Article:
Synopses & Reviews
In this touching, hilarious novel of the heart and mind, of dreams and memory, of desire and first love, Abe Lee comes of age in the 1960s, living with his unforgettable family at the Flamingo Drive-In Theatre on a scrubby patch of coast between Jacksonville and St. Augustine, Florida. There, some of America's last sweet moments of innocence are unfolding.
For Abe's father, Hubert, there's nothing better than presenting larger-than-life Hollywood fantasies on his vast silver screen. Nothing, that is, except gleefully sparring with Turner West--a funeral home operator who doesn't much appreciate the noise and merriment from the drive-in next door. Within the lively orbit of this ongoing feud is Abe's mother, Edna Marie, whose calm radiance conceals deep secrets; his sister, Louise, who blossoms almost too quickly into a stunning, willful young woman; and Judge Lester, a clumsy man on the ground who turns graceful when he takes to the sky, towing the Flamingo banner behind his small plane. Then Abe falls for Turner's beautiful daughter Grace. That's when, long before the Fourth of July festivities, the fireworks really begin. . . .
It's the 1960s in Jacksonville, Florida (where the sixties are still the fifties), and some of America's last sweet moments of innocence are unfolding out on the coastal highway at the Flamingo Drive-In Theatre, owned and operated by the Lee family. For patriarch Hubert Lee, a man of big spirit and bigger ego, there's nothing better than presenting larger-than-life Hollywood dreams on his gigantic silver screen. Nothing, that is, except gleefully frustrating the dream of Turner West -- a funeral home operator who longs to build a cemetery on land owned by Lee. It's the sorest point in a long-running feud between the neighboring businessmen ... until their teenage children fall in love. That's when, long before the Flamingo's traditional Fourth of July festivities, the fireworks really start.
About the Author
Larry Baker lives with his wife and children in Iowa City, where he teaches literature and history. Currently serving his second term on the City Council of Iowa City, he is seeking reelection this fall. He can be reached at email@example.com.
I was raised an Army/Air Force brat. Traveled with my family all over the country and then overseas. I was introduced to my father when I was three or four. He was sitting up in my mother's bed, sheet pulled up to the bottom of his shirtless chest, a pair of binoculars hanging from around his neck, in a room with the curtains closed. If my writing shows some character's ambivalent feelings toward his father, it is probably me using fiction as therapy.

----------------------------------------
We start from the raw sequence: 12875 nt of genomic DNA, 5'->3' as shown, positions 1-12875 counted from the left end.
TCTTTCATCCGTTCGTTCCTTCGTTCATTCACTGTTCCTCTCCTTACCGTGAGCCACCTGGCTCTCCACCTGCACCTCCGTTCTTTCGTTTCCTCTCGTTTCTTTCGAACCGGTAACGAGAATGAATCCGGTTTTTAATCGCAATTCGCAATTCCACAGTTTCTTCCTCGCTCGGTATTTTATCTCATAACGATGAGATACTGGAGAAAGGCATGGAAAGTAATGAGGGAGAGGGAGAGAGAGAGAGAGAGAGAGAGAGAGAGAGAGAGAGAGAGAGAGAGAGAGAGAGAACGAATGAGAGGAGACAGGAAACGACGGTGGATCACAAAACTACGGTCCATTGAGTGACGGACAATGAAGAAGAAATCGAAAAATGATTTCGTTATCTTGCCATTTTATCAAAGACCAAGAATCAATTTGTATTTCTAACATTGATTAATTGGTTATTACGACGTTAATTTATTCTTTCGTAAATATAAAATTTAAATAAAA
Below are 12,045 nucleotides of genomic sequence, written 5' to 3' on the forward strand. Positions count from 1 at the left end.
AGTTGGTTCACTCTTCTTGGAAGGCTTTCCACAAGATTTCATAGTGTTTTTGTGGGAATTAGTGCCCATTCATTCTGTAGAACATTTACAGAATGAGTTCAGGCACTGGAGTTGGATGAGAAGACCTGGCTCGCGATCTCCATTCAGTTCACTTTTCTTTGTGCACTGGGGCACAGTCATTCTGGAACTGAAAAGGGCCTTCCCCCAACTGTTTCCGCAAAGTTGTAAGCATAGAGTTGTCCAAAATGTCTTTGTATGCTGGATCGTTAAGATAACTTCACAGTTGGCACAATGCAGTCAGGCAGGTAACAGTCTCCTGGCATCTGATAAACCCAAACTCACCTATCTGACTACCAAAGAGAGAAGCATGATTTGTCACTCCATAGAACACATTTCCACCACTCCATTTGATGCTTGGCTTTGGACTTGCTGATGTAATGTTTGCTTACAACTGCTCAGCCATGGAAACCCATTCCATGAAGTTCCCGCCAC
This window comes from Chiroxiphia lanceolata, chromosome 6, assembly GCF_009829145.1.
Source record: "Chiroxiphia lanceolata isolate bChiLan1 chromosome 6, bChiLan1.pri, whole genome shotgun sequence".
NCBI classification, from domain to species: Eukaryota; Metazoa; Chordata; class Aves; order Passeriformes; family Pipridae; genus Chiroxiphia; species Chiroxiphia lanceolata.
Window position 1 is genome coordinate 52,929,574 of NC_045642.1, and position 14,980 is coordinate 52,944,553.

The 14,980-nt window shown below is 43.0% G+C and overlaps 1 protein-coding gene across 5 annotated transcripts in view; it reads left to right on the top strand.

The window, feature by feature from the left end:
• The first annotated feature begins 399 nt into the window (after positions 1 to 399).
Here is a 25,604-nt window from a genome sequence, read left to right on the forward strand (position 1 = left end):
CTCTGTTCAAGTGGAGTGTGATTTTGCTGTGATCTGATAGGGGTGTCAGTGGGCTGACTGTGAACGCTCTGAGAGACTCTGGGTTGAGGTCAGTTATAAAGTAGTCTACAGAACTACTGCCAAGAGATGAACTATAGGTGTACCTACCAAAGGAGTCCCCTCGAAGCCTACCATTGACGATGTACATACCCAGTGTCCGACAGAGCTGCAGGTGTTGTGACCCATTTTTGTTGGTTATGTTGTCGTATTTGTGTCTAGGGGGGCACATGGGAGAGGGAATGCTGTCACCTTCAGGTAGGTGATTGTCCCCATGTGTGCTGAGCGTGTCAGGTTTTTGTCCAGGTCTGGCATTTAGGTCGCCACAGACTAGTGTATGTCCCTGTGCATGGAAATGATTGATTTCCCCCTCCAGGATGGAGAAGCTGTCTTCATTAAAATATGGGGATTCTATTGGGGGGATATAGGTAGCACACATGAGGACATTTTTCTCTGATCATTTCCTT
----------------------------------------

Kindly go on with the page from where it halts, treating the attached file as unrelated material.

I was married when I was eighteen. It was the Sixties. If a girl told you that she was pregnant, the expected thing to do was marry her, at least in Texas, when the girl's father was the Chief of Police. I was divorced five years later. My ex-wife then called me to ask me to take custody of our son so she could marry a Jordanian multi-millionaire who "was all the man you never were, Larry." I happened to be living with a young woman at the time who informed me that her being a step-mother at age twenty was not in her contract, so I was soon a bachelor father.
Started working at a drive-in. Made a career of it. During my drive-in career I was robbed four times, shot at once, stabbed once, arrested for collusion to transport pornographic materials across state lines, beat up by a motorcycle gang in Tulsa, found a dead woman in the toilet, was attacked by an irate father who accused me of embarrassing his daughter at a Friday night full house, interrupted countless couples who were having sex in their car or van, established the unofficial obscenity standards for the state of Oklahoma by showing Deep Throat without getting arrested, caused a thirteen car pile-up on an interstate highway by showering the highway with windblown fireworks, and then there were all those episodes that I can't even put in print.
I met my present wife in graduate school. I had just recently sold my last theater, the Hollywood, in Norman, Oklahoma, and was known in the English Department only as "that guy who showed that Marilyn Chambers movie." Even before it was a cliche, I was politically incorrect. She and I literally first met outside the bathroom at a party given by the other graduate students. It was 1978, but it might as well have been 1968. In the front room was a line of people passing around a joint, a line which included several nursing mothers. Unlike Clinton, everyone was inhaling, even the babes in arms. Waiting outside the bathroom, I looked at her short hair and asked her if she was a lesbian. She asked me if I was a pornographer. It was love.
A few months later she took me to Nashville to meet her family. I was Southern, but I had never really met Southern Gothic before. My new brother-in-law, Bobby Russell, was the writer of "Honey--Little Green Apples--The Night The Lights Went Out In Georgia" and other country hits, as well as a man who worshipped Elvis and kept Nazi memorabilia in all his bathrooms, as well as hanging Nazi flags in the barn where he used to watch his prize race horses procreate. Vicky Lawrence was one of his wives. She created the characters for Carol Burnett's skit called Mama's Family. I heard those lines long before they were on television. Scary.